The UMKC School of Law lobby filled with law students clad in blazers and armed with thick notepads. Though they chatted about papers and research projects, these students didn’t gather for class or extra credit—instead, they united to provide free document assistance to DACA applicants.
The Trump administration recently rescinded the DACA, or Deferred Action for Childhood Arrivals, program. Under DACA, two-year work or study permits could be granted to immigrants brought to the United States illegally and before the age of 16 by their parents. With the program facing its end, only a very specific set of people can renew: those whose permits expire between now and March 5, and who get their applications in before Oct. 5.
Inspired by this swift and stressful deadline, law faculty and students organized the DACA clinic. Professor Mary K. O’Malley played a key role in the planning.
“It’s important for law students to see firsthand the power of a law degree as a force for good in our society,” O’Malley said at last Wednesday’s clinic. “Despite mean-spirited lawyer jokes, when people need a lawyer, the lawyer becomes their best friend.”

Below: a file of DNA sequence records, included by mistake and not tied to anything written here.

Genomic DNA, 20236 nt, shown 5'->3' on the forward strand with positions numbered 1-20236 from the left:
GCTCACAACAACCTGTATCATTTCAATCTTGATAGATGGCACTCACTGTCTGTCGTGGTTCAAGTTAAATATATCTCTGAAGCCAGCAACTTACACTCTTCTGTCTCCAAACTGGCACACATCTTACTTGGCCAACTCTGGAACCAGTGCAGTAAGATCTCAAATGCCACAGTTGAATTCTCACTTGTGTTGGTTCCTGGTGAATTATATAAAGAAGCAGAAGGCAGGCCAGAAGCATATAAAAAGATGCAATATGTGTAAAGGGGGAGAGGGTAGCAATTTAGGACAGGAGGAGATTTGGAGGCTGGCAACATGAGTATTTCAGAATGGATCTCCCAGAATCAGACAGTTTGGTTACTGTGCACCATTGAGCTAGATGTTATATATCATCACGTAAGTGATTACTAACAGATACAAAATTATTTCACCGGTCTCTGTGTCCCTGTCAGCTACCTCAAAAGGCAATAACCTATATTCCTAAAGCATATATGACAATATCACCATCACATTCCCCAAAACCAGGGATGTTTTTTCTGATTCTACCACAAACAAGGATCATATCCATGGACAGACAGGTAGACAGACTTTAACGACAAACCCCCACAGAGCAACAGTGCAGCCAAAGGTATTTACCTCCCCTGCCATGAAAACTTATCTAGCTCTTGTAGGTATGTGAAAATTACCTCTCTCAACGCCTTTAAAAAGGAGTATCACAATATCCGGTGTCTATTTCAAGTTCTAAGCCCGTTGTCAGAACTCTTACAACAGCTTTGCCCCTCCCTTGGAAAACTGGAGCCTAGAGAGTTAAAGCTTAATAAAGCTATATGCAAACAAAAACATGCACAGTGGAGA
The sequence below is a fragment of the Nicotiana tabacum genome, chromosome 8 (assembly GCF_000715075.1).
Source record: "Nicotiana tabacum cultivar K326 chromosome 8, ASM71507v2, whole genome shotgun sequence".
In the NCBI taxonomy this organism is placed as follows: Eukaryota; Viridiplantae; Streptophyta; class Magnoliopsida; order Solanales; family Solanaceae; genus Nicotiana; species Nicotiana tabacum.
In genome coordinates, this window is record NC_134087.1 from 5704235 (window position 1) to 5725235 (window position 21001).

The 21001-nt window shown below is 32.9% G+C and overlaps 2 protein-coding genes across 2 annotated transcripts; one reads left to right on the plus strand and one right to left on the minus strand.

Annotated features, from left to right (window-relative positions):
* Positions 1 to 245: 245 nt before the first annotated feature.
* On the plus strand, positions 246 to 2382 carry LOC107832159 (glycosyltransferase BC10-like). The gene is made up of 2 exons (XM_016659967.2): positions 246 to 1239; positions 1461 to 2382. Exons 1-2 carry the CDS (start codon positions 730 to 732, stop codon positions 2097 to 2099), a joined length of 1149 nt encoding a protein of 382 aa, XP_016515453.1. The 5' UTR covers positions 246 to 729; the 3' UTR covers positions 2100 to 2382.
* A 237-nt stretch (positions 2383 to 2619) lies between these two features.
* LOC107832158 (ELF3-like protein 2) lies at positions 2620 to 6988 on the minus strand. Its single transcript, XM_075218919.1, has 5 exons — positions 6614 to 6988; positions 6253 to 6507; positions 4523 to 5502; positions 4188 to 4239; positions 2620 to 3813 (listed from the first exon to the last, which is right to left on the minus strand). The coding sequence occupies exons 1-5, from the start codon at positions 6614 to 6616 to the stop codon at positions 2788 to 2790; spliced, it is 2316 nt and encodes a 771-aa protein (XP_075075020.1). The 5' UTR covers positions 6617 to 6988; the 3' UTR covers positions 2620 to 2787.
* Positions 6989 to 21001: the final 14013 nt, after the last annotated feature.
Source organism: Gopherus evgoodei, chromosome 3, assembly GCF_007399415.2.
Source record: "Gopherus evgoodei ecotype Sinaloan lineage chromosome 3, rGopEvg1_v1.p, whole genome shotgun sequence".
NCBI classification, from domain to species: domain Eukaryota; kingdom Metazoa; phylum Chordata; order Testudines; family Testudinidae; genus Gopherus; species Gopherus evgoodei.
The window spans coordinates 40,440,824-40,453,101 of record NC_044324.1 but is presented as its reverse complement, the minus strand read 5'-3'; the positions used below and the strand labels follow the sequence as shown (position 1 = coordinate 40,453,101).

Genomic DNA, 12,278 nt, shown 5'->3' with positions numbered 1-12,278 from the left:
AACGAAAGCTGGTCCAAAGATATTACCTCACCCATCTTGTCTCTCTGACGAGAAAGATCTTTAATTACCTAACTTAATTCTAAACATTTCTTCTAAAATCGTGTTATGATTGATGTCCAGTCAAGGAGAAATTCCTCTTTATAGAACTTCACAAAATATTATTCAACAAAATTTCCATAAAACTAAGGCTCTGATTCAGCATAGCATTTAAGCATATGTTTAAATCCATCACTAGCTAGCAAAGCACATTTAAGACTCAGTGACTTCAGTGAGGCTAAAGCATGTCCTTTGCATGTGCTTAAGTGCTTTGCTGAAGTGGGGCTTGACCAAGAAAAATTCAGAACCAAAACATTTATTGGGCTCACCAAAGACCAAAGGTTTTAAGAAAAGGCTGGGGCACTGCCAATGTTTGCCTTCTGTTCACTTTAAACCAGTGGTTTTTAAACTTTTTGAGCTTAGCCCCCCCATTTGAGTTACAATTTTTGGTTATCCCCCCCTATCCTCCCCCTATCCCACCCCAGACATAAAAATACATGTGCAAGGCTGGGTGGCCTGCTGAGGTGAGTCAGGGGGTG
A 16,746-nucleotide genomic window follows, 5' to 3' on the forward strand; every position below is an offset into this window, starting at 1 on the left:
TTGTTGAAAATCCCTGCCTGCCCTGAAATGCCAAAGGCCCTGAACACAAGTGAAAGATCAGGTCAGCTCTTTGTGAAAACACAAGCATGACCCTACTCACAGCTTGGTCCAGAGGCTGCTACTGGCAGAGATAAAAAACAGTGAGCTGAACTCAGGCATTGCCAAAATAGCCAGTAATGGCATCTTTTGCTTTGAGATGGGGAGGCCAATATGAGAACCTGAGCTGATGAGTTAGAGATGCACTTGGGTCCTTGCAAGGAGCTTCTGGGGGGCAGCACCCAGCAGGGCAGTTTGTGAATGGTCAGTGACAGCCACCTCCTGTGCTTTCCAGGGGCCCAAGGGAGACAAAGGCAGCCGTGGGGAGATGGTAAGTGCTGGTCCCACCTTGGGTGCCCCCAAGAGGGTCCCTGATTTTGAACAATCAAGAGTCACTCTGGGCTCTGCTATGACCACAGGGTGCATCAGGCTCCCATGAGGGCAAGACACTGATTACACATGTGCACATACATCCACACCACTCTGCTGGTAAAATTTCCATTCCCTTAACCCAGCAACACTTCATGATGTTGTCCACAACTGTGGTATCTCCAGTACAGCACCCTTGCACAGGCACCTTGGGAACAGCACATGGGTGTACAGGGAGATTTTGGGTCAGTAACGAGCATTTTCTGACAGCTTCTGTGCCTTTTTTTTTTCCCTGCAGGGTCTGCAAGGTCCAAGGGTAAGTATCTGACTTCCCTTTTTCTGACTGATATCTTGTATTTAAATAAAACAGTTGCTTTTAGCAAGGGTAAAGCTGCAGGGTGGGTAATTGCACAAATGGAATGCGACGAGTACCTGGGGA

This friendship stands out as a central need for vulnerable DACA re-applicants.
Sophomore and DREAMer Maria Franco urged for compassion in an emotional interview with U-New last month.
“My immediate thought was that I have to quit school and start working two jobs, so that if I go back to Mexico, I have my money, I have something to start with,” Franco said. “I don’t want to live in the streets. At the same time, I have faith that people will step up and be compassionate.”
In addition to demonstrating this compassion, the DACA clinic gave law students valuable, real-world experience.
Second-year law student Jennifer Cacchio expressed gratitude for the opportunity.
“Any chance to advocate for someone and guide them through a complex process is good experience for a lawyer, and it’s also a good experience to work with people who are nervous and afraid,” Cacchio said.
“As a lawyer, a lot of the people you’re going to be working with are not going to be in a good place for one reason or another, and you just need to say, ‘We’re going to get through this, it’s going to be okay.’”
Though the immigration law doesn’t pertain to Cacchio’s particular career interests, she insists that this doesn’t matter when a timely issue affects a large group of people.
Jasmine Abdel-Khalik, a professor who specializes in intellectual property and led the DACA clinic student trainings, says this holds true for most lawyers.
“We sent out an email, and the room was full,” Abdel-Khalik said, recalling how the clinic came together. “The sign-up was immediate.”